“Additionally, our ability to provide art and music instruction to all students sets Greenbrier County Schools apart from many other county school systems. Our partnerships with area arts organizations further enhance this effort. These programs are key to our mission and ability to provide a comprehensive Pre-K - 12 education to our students. This level of art and music in our schools would be impossible without our school levy,” concluded Bryant.
LEVY VS. BOND
Monies generated by the levy can be used ONLY for expenditures specified on the ballot. School bonds provide funding for new school construction and major facility renovations. Bond funds cannot be used for day-to-day operations. An easy way to remember the difference is:
LEVY = LEARNING
RESOURCES & SERVICES
BOND - BUILDINGS
WHERE LEARNING HAPPENS
A LEVY ELECTION IS ON THE NOVEMBER 8 BALLOT.
WHAT IS THE SCHOOL EXCESS LEVY?
Approximately 4700 students are enrolled in Greenbrier County Schools. All programs and all students are impacted by special school levy dollars.
State allocations and federal funding provide only a portion of the total dollars needed to operate public schools. Local funding through special levies makes up the shortfall. In Greenbrier County this is approximately 12% of our general current expense budget.
The Greenbrier County school excess levy has been in effect since July 1, 1974 (almost 50 years) and must be approved by the voters every five years. The current levy expires in June 2024.
The special school excess levy is a tax placed on property to directly fund education programs and services critical to the operation of Greenbrier County Schools. This levy allows the continuation of services including school safety and security services and equipment; the purchase of instructional materials and educational technology and resources; continuation of art and music programs; school allotments and supplies; employment of necessary personnel outside the school aid formula to meet the needs of students and maintain employee benefits; capital improvements including repair and maintenance of buildings and utilities; and funds to facilitate extended year and extracurricular programs. Most importantly, levy funds help our school system meet the demands of providing safe schools and preparing our children for success in life and the workplace.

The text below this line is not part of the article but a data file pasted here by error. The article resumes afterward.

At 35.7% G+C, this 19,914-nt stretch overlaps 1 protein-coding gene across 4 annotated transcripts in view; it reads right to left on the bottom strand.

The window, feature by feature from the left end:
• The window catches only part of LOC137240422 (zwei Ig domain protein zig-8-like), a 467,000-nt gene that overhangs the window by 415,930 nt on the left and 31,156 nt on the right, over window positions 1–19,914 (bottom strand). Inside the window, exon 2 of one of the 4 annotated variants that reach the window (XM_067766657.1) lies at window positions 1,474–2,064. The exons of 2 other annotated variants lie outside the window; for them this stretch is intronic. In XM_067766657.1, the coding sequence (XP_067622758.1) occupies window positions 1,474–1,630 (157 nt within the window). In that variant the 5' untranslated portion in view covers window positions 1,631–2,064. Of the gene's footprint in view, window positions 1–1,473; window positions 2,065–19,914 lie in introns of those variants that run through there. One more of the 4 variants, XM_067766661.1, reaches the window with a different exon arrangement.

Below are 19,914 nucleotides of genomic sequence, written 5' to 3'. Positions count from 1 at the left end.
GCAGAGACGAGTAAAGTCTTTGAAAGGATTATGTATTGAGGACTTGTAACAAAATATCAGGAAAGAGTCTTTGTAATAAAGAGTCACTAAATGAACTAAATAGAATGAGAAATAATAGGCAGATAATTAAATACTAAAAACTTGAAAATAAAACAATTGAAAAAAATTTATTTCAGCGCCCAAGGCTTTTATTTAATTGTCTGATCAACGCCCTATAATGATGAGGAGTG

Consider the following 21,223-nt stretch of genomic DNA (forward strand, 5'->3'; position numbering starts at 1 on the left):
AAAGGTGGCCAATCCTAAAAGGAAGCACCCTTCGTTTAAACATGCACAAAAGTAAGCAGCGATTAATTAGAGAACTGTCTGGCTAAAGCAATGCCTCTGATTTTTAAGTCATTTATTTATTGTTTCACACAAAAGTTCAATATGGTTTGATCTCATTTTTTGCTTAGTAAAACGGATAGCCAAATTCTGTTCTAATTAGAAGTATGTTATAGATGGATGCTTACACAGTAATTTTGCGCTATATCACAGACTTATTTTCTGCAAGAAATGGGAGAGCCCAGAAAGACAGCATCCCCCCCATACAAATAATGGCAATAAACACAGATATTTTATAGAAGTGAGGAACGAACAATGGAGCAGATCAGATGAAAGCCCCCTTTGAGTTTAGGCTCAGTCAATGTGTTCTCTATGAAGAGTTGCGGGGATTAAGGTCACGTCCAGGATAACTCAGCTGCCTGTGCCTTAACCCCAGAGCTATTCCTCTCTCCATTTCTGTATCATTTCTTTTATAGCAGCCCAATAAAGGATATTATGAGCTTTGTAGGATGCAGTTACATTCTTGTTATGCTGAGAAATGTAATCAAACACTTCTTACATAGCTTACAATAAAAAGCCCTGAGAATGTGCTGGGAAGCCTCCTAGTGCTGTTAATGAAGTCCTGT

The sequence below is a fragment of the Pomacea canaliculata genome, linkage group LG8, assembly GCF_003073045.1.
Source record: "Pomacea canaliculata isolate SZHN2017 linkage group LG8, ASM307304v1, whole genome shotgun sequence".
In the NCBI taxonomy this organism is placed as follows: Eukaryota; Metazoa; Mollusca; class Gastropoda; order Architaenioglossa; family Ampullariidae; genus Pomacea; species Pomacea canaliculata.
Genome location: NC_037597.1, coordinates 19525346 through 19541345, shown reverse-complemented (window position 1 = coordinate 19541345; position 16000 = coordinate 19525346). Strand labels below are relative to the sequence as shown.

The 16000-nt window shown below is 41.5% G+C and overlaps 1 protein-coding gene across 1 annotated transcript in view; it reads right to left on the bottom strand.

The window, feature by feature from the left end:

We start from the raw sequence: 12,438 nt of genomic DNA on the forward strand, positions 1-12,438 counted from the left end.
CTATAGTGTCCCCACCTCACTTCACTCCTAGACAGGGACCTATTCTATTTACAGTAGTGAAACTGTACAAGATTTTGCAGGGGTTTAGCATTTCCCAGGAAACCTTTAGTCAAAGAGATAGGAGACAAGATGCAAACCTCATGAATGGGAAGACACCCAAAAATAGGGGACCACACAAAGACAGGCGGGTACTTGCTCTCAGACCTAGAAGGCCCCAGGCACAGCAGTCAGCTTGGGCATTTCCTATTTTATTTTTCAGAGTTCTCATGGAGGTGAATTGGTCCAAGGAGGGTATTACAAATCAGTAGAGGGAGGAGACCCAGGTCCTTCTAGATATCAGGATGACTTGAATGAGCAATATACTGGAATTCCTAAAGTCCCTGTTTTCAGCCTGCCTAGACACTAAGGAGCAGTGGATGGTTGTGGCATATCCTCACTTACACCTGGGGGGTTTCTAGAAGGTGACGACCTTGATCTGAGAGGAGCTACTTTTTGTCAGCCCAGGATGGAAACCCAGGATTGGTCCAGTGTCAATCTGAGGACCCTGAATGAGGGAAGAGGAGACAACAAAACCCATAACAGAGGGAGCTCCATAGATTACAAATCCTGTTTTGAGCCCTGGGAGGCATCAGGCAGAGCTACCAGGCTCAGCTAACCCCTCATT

In 2022, GCS will utilize Elementary & Secondary School Emergency Relief Funds (ESSERF) to place police officers in all elementary schools to bolster safety and security. Continuation of this initiative is contingent upon 60% levy approval. Law enforcement presence in our middle and high schools, and school security guards are also funded through levy dollars.
IS THIS A NEW TAX?
No. Greenbrier County has supported the special school excess levy since 1974, renewing the measure every five years. The current levy expires in June 2024. The levy on the November 8 ballot will continue the expiring levy with a 10% increase in funding for the next five years. This funding impacts educational and safety programs in all fourteen schools throughout the county.
HOW DOES OUR LEVY RATE COMPARE TO OTHER WV COUNTIES?
Of the other 54 county school boards in West Virginia, 44 have voter approved excess levies in place. With the 10% increase (60% levy rate) and the bond paying off in 2024, Greenbrier County will drop from 32nd to 36th in the state for local taxpayer contribution to education. Citizens in 35 WV counties pay a higher tax rate to support public education.
IF IT DOESN'T PASS?
The Greenbrier County Board of Education would be confronted with making difficult choices regarding our county’s educational programs and services if the special levy is not approved.
These choices could involve reducing course offerings including but not limited to Art and Music, curtailing extra-curricular activities, reducing security and other services, reducing personnel, eliminating benefits necessary to attract and maintain qualified staff, and curtailing capital improvement and facility maintenance projects. Ultimately, the school board would be forced to reduce programs and services in order to offset a 12% (over $8 million) reduction in the school system’s general current expense budget.